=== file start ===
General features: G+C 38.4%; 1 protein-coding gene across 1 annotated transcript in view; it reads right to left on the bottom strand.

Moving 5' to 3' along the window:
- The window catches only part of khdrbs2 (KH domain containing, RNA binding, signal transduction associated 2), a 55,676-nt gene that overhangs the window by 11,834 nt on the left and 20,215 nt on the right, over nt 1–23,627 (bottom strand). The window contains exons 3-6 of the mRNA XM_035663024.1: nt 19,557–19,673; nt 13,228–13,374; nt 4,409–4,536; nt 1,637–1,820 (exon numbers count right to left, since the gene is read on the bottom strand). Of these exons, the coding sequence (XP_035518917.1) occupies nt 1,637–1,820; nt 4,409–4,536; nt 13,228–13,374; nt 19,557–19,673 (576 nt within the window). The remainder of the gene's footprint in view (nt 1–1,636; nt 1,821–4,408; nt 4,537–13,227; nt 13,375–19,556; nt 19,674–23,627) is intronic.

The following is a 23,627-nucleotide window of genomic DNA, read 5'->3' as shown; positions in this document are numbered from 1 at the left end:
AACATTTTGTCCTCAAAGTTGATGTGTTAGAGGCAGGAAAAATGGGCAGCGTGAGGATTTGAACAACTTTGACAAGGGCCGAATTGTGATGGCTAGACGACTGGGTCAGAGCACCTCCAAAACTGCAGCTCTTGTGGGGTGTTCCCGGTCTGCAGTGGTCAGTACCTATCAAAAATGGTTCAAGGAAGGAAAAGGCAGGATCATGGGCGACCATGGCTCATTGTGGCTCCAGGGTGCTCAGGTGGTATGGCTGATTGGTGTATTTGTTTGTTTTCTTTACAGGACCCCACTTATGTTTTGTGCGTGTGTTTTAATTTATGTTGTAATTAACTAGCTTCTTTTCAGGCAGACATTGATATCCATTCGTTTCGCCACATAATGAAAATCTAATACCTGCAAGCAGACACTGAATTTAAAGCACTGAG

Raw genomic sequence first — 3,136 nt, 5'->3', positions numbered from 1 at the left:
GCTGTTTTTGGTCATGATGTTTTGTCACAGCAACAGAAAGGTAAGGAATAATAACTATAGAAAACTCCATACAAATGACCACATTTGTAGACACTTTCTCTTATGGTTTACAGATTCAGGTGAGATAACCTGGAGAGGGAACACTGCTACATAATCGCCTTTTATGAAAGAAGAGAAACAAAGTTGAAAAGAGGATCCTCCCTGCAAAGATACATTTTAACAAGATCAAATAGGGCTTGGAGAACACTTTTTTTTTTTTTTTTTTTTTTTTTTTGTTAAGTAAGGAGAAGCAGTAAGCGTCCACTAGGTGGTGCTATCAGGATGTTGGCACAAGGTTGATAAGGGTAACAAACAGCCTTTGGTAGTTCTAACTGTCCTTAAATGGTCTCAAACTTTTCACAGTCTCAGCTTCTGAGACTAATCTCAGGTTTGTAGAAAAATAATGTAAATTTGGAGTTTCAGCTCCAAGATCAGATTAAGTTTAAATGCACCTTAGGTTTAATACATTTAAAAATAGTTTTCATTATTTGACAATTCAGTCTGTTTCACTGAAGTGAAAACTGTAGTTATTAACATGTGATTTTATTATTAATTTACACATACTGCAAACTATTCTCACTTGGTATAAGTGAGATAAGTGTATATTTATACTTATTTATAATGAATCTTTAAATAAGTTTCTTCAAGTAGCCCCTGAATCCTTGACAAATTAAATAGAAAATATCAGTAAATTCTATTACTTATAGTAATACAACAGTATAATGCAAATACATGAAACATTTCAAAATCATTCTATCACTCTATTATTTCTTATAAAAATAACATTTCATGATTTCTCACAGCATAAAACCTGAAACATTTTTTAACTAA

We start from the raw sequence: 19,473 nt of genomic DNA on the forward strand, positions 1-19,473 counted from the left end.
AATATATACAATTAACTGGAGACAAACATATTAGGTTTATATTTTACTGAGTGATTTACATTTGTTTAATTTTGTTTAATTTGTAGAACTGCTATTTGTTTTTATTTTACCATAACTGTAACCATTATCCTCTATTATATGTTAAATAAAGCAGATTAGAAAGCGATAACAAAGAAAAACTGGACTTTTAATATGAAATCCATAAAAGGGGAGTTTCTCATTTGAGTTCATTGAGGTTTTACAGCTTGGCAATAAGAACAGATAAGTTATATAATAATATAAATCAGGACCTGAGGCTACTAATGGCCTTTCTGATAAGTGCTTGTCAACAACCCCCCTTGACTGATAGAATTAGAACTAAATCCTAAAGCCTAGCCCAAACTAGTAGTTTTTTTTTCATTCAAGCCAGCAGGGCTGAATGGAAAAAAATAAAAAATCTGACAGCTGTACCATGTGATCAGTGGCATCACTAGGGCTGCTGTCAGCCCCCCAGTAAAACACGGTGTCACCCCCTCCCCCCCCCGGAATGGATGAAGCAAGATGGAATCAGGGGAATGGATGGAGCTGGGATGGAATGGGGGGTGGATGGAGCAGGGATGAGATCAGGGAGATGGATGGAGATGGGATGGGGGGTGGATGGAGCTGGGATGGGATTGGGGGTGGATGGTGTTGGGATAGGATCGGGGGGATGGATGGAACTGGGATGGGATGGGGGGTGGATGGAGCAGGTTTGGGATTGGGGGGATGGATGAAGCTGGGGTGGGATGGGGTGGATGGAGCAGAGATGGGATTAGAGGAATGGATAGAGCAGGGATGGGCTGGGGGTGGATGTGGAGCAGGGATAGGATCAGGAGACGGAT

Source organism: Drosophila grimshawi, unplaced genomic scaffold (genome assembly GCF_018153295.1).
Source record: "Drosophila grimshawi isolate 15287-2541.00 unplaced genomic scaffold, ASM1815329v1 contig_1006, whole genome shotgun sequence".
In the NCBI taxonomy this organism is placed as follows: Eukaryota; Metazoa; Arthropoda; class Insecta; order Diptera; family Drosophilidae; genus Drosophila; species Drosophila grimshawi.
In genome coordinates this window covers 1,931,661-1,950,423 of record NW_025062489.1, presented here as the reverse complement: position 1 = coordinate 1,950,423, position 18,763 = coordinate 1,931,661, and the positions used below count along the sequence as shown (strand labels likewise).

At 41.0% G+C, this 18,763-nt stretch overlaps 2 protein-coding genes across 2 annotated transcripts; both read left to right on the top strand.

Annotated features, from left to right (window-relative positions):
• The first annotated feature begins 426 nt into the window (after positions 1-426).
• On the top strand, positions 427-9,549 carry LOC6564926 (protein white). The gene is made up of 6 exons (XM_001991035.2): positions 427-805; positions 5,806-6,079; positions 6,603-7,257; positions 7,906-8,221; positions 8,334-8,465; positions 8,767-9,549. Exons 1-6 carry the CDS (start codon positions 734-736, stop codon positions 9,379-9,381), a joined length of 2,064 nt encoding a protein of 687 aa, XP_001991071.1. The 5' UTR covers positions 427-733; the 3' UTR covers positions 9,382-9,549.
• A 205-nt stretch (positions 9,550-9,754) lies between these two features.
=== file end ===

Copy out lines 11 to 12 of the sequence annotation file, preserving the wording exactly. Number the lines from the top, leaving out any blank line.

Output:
Source record: "Drosophila grimshawi isolate 15287-2541.00 unplaced genomic scaffold, ASM1815329v1 contig_1006, whole genome shotgun sequence".
In the NCBI taxonomy this organism is placed as follows: Eukaryota; Metazoa; Arthropoda; class Insecta; order Diptera; family Drosophilidae; genus Drosophila; species Drosophila grimshawi.